Here you can find and underground lake, stalactites and salt efflorescence. They say that in this area, the air is the cleanest, with the lowest total concentration of microorganisms in the underground air. So we decided to spend a bit more time in here.
You will notice that the underground lake dominates the landscape. The whole place was done very smartly and you can even rent a paddle boat from here. This is what we did.
Although renting a boat was the most expensive activity, it was still very affordable and certainly worth doing. Being on a boat on the lake so many meters underground was a very nice and unusual experience.
In a way, we could compare this to swimming in a a cenote, which we did during our trip to Playa del Carmen, Mexico.
Gisela Stationary Mine
This is a balneary salt mine known for its curative properties and is an important treatment destination.
Salt therapy is recommended as a very effective solution in the treatment of respiratory diseases, but also for stimulating immunity, detox, improving digestion and reducing the effects of fatigue and stress.
People doing salt therapy sessions spend time in this stationary treatment area – Gisela Mine and a period in the underground area – Rudolf Mine, which we mentioned earlier.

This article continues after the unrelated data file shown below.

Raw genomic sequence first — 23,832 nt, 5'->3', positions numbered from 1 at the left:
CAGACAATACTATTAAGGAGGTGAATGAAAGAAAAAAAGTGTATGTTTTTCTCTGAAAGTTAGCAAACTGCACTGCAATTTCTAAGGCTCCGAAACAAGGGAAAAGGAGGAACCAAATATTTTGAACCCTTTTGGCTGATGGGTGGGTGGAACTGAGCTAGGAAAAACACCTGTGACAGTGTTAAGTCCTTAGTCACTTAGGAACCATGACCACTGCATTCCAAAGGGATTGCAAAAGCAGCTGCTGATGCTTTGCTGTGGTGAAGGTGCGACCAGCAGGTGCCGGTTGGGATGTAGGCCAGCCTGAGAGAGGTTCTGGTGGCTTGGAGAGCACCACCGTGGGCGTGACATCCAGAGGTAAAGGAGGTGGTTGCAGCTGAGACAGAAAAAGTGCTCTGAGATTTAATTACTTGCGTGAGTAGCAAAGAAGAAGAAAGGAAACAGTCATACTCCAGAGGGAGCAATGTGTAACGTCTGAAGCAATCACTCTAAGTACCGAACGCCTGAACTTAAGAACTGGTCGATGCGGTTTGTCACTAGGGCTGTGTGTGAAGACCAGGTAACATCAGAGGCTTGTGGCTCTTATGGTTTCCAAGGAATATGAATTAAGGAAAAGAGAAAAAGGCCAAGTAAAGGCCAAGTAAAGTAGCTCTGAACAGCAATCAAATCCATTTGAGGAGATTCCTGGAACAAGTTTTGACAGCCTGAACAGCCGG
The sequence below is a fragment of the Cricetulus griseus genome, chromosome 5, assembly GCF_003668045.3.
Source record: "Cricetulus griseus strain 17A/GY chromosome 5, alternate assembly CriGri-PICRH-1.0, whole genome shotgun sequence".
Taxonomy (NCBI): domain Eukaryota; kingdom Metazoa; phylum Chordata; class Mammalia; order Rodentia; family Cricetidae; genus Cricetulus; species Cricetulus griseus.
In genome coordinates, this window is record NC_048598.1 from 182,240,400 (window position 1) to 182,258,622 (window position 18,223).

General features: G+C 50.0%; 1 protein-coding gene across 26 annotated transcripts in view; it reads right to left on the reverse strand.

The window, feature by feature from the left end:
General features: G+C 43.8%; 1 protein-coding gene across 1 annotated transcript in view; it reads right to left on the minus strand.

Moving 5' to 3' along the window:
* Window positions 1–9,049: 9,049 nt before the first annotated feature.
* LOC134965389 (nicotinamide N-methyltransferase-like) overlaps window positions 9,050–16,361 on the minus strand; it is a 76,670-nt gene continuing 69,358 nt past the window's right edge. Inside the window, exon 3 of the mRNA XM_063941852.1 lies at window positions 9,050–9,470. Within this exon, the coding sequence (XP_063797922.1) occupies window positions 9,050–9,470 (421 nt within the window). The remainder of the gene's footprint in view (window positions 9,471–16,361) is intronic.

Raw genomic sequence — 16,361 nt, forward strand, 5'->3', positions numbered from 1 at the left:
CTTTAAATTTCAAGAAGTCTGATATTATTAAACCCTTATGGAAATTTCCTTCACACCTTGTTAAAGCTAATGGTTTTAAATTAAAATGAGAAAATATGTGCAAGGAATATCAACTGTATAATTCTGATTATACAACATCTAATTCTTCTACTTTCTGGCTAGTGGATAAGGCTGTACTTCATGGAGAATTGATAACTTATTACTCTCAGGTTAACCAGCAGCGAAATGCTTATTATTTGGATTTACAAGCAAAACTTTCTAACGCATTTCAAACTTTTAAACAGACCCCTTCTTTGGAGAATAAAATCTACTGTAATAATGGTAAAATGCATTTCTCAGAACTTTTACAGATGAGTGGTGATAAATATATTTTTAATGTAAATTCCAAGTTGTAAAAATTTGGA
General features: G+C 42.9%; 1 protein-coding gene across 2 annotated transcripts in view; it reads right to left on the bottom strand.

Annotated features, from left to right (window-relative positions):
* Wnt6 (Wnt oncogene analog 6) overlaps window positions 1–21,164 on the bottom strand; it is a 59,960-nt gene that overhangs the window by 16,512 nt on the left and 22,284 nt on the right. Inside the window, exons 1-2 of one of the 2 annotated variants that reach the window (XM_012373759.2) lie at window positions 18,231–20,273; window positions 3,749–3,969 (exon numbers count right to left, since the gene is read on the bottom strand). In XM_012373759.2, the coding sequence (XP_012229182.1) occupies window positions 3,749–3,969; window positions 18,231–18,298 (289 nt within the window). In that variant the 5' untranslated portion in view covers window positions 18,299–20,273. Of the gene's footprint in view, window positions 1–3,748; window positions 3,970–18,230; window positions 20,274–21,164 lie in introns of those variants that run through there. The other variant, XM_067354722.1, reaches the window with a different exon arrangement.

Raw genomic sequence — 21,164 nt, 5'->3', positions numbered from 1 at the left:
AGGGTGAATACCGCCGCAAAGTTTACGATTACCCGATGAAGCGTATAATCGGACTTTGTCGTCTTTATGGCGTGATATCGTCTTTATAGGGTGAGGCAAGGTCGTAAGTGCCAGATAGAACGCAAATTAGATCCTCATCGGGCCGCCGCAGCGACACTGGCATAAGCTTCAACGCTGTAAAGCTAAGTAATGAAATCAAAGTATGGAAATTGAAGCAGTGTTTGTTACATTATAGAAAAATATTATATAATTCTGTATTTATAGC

The Registry Chamber
This room was ideal for keeping track of the people entering and leaving Rudolf Mine, hence the name Registry Chamber. This place is dominated by a staircase, known as the Staircase of the Rich, which served as access to the Theresa and Rudolf mines.
What we found impressive in this chamber is the Altar, carved in one of the walls. This is where the priest of the Salt Mine would hold a service every morning in order for all workers to be protected.
Extraction Shaft Chamber
During your visit, don’t forget to visit the Extraction Shaft Chamber to learn more about how salt mined in Rudolf Mine was transported vertically, up to the Franz Joseph Gallery.
On the way out, we used the other tunnel to exit the mine. This is known as the “New Entrance”. This one was a bit more impressive than the tunnel we entered the mine, and also had a lot of steps, so do be prepared.
After spending half a day underground, it was a bit of an adjustment to get used to the day light outside.
Having said that, we felt our airways were clearer, so the salt inhalation must have helped. We felt the same after visiting the Himalaya Sauna in Therme Bucharest.